If you need assistance with college planning, call Michelle at 626-627-2596 or click to contact her by email:

Disclaimer: Content on this page is not legal advice, nor is it intended to be legal advice.  It is informational only and is meant to briefly describe one aspect of special education

 College Planning

A child receiving special education services is not a limitation on their ability to go to college. It is important to create a plan to get to college and a plan to transition from high school to college.

1. Assisting your student with researching schools, eligibility requirements and each college's 'Student's with Disabilities' center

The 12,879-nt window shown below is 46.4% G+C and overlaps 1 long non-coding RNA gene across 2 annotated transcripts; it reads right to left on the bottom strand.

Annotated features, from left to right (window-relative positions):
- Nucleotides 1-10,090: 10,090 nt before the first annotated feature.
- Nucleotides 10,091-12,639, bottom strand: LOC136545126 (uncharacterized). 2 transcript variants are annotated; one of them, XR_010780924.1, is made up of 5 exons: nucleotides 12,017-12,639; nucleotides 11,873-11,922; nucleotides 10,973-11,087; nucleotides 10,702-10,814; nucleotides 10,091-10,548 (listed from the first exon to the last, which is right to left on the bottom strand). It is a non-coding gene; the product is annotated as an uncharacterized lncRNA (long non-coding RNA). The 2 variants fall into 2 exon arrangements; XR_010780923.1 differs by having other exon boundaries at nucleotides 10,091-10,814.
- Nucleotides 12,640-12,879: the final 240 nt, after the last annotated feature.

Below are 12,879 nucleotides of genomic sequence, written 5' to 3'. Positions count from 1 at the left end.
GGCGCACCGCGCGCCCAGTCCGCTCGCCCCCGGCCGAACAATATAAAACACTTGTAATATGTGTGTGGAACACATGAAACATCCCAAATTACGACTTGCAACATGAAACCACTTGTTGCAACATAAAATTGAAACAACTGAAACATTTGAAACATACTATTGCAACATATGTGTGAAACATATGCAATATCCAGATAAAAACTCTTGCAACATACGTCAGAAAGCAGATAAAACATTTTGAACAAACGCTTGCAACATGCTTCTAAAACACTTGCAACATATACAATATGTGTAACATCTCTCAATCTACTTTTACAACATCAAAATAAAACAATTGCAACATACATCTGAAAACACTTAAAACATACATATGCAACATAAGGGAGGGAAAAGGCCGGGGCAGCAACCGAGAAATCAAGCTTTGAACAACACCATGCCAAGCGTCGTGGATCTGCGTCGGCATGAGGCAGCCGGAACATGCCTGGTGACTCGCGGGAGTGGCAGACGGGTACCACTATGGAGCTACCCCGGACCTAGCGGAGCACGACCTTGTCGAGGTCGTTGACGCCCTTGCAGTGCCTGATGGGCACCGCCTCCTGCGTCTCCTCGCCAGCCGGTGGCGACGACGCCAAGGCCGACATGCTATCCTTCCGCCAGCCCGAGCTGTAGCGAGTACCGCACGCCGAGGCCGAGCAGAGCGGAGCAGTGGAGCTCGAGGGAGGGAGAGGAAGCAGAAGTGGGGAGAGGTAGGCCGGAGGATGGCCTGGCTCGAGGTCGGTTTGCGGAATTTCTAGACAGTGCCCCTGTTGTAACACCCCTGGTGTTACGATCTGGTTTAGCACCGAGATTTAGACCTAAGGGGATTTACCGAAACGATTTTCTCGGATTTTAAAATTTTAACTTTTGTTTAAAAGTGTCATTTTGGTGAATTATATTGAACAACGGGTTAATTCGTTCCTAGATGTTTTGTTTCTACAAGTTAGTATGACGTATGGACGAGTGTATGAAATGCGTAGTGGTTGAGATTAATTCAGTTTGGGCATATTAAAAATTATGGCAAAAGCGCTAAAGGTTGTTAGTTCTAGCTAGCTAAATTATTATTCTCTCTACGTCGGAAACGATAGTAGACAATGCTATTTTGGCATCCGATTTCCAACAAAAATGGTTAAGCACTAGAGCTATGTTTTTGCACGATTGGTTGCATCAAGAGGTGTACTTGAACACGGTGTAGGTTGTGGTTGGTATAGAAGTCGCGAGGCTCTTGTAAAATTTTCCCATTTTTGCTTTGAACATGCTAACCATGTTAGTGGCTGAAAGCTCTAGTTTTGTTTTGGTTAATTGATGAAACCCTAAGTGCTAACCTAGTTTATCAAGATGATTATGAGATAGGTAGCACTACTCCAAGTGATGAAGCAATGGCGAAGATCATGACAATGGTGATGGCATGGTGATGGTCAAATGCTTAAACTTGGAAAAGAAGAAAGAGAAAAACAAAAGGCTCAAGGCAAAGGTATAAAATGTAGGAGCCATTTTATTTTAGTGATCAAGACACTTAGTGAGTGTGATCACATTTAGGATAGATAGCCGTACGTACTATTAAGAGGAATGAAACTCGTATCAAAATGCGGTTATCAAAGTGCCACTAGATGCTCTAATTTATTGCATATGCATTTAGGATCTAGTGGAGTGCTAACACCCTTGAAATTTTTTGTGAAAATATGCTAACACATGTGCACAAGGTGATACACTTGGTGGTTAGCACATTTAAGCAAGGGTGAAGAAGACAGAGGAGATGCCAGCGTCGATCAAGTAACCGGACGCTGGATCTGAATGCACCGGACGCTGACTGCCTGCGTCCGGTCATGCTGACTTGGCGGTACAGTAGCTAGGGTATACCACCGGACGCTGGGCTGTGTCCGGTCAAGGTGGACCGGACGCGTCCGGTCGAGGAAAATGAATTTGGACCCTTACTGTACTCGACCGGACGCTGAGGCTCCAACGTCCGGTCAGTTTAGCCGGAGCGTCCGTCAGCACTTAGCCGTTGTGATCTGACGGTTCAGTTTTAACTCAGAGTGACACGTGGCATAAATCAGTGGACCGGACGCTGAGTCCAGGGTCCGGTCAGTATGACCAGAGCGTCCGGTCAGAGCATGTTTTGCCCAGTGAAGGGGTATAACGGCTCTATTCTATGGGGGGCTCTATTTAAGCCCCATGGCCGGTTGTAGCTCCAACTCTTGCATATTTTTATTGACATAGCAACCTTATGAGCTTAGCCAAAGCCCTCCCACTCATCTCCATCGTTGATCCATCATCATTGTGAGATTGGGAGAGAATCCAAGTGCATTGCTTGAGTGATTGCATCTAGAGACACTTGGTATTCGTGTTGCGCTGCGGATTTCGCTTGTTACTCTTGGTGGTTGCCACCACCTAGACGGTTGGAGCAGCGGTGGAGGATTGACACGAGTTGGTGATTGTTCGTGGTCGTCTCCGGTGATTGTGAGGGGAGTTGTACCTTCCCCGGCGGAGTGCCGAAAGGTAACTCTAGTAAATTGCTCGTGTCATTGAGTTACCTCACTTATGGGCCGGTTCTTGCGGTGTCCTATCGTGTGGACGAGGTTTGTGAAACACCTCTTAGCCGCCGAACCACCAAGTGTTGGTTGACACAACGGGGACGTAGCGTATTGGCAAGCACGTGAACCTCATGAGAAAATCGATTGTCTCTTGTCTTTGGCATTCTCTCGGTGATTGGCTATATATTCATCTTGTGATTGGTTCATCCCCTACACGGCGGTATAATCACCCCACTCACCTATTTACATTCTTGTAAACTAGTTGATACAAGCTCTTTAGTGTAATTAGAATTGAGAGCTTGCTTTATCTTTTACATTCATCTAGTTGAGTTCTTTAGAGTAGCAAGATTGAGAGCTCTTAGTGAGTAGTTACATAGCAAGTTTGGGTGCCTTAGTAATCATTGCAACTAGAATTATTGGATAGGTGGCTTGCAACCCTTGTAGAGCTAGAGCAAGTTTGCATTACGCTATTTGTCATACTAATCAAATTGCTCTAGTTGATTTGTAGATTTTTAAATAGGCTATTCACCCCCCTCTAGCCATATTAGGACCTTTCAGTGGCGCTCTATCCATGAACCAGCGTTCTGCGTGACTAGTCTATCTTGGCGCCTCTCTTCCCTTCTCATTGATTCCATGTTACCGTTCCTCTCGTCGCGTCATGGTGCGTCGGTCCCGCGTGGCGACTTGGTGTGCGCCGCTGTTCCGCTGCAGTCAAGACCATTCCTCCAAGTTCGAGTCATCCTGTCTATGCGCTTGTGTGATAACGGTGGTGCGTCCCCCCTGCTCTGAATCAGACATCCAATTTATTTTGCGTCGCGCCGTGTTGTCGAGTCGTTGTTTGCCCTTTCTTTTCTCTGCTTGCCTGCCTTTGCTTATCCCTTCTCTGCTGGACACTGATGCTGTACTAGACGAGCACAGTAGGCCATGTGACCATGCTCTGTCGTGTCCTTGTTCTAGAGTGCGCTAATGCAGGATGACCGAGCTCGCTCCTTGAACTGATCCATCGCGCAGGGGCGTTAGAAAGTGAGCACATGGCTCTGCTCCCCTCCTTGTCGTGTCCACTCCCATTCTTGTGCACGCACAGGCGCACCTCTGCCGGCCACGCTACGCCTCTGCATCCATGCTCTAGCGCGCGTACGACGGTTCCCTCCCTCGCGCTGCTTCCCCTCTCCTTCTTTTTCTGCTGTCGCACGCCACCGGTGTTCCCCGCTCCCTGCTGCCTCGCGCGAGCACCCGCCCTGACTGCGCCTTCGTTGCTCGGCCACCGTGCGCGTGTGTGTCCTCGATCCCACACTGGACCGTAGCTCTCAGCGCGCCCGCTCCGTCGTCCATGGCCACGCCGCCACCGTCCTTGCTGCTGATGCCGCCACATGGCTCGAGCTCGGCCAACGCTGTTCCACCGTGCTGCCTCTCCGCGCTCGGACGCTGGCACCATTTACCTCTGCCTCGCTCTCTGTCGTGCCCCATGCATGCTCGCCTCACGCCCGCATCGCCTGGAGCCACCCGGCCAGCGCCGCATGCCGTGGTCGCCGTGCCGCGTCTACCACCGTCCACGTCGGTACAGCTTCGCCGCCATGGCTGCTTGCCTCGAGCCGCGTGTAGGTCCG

2. Your student's special edcuation teacher will provide instruction and modeling in how to advocate for his/her learning needs in college courses

3. Students general education teacher will provide direct instruction in reading comprehension and written expression

4. Students special education teacher will provide sample test questsions to help students achieve test scores needed to meeti college eligibility requriements

5. IEP team leader can provide student with support in organization to prepare studen to mulit-course loads, schedules and deadlines

6. Once a student goes to college, they no longer have an IEP.  However, once in college, they can have a 504 Plan (see 504 Plan page).  Under the Americans with Disabilities Act, colleges must provide "reasonable accommodations" to those in need

If your child is in special education and plans to go to college, Federal IDEA requires a child's IEP to provide for a transition plan from high school to college.  When a child with an IEP turns 16, the IEP team will work to develop a transition plan to address preparation for college.  A transition plan could include: